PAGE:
If there were ever a year to have a reflective conversation with clients, 2020 is it. From the virus, to market volatility to election uncertainty, the year has been filled with tensions. The end of the year provides a natural opportunity to reflect on those issues and make both a portfolio - and a client relationship - stronger.
If you’re an advisor going through year-end meetings with clients, we wanted to provide a few questions, suggestions and resources that may help your clients reflect on 2020 and stimulate deeper conversations. We know the vast majority of advisors will cover these issues in some shape or fashion, and have the pulse on their own clients more than anyone. But given how unusual 2020 has been, it never hurts to think of new ways to ask reflective questions.
In the spirit of sharing, here are a few items that may help you and your client reflect on a year of upheaval. We hope you find them useful heading into the new year:
Market volatility: How did it feel?
We all say that downturns are a part of equity investing, but it’s been a long time since anyone felt it. For new investors or those who built significant wealth after the financial crisis, this is their first taste. Asking clients to rate their feelings on a 1-10 scale when their portfolio (likely) dropped in March and April, or how many times they checked on their portfolio each day or week during that period, provide a glimpse of their comfort level with volatility, and whether their asset allocation is positioned accordingly.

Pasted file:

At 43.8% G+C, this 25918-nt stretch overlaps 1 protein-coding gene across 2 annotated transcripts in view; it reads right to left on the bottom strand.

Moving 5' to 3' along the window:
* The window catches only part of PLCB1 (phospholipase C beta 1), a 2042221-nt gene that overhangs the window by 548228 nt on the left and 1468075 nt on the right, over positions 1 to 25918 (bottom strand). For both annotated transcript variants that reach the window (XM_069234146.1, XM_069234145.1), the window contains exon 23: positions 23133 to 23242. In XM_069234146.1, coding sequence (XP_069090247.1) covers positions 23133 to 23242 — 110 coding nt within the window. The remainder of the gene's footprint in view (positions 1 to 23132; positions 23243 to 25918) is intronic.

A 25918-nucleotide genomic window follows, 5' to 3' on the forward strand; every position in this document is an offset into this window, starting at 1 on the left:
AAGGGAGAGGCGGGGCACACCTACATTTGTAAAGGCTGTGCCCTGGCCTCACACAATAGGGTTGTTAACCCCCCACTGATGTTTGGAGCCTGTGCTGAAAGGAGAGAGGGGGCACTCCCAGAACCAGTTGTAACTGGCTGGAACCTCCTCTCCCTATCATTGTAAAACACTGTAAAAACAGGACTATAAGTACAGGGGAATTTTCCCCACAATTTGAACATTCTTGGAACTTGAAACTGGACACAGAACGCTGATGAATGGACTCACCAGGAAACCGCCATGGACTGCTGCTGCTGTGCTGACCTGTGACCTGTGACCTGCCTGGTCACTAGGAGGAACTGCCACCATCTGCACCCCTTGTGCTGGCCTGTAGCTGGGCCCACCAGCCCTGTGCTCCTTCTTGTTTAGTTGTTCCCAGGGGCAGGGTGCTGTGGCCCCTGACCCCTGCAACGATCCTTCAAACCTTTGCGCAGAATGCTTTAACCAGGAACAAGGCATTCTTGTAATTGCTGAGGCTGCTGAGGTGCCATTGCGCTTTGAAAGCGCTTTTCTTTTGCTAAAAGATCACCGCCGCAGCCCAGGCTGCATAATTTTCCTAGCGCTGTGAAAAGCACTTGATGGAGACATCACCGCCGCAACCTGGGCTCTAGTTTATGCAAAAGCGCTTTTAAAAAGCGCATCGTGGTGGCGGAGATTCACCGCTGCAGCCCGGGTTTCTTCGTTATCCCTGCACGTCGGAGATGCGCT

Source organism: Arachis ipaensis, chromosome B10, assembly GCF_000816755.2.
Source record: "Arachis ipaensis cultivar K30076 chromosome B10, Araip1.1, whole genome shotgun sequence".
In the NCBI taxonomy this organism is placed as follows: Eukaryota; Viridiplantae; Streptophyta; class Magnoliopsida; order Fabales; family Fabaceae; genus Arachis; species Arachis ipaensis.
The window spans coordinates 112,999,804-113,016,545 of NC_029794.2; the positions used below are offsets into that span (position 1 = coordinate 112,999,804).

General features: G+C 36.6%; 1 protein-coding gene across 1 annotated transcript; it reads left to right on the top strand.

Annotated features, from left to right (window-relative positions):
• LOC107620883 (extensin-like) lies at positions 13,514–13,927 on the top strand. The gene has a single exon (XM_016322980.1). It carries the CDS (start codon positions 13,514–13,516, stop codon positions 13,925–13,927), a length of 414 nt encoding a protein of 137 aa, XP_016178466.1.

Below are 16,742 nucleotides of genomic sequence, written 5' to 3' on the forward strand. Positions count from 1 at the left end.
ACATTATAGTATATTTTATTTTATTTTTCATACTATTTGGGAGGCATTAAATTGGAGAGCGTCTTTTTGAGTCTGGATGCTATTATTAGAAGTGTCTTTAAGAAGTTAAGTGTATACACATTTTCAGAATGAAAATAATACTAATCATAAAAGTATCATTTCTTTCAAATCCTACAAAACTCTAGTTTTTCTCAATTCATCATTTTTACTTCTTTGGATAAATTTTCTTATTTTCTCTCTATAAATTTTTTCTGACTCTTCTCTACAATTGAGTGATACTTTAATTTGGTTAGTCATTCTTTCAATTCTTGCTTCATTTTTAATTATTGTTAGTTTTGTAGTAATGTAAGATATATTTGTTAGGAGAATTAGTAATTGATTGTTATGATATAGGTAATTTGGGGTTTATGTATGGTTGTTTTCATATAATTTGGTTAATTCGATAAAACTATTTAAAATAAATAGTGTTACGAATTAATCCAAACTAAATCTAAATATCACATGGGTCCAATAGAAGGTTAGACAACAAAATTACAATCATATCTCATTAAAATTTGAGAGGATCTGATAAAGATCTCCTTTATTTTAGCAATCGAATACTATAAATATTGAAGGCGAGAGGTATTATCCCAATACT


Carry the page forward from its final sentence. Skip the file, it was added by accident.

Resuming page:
Are you wanting to do more with charitable giving?
Many have been affected by the pandemic and the downturn that has followed. Your clients may want to do more to help those who were impacted. A special provision of the CARES Act provides extra incentive to do so, providing a one-time chance to deduct a higher level of charitable donations from taxable income. Many clients may want to take advantage.
What if tragedy strikes?
No one wants to think about their declining health or mortality, but in the middle of a pandemic we’ve all probably thought about it. While the conversation is difficult, clients are probably more open to dialogue and ready to take action to make sure their family is taken care of if something happens to them. Advisors can get them prepared.
At the end of the year, it may be a good time to ask your client how financially prepared their family would be if something happened to them. Providing a checklist of needed items – such as a trust or life insurance coverage – may help them give a better self-assessment.
How does the budget look?
If a family member has lost a job, or even just an expected bonus, the budget may be tighter. As financial advisors it’s worth asking if the client wants to go over a new budget together. You could also ask clients whether their children need help budgeting. Many younger workers have been laid off, and helping them with a budget is a good way to build a bridge to the next generation and show your client you care about their entire family.
How is your family handling political discourse?
Politics are an issue that many investors, and likely advisors, are hesitant to wade into with clients, but this year, political tension is more than just palpable. For many families, it’s a powder keg. At Dana, we don’t have the panacea for mediation, but found this article helpful. It shares tips from a hostage negotiator on resolving conflict, and is helpful not only for political debate, but other sources of tension that may have come up this year.
Nothing has been easy, and we still have reasons to be thankful.
2020 has been a difficult year for everyone, and most of us will be pleased to see it in the rearview mirror. While reflecting, it is important to remember that we have much to be thankful for and in many cases expressing gratitude can go a long way. A simple ‘Thank You’ in these discussions should not be forgotten. We hope these points will provide opportunities to grow from it.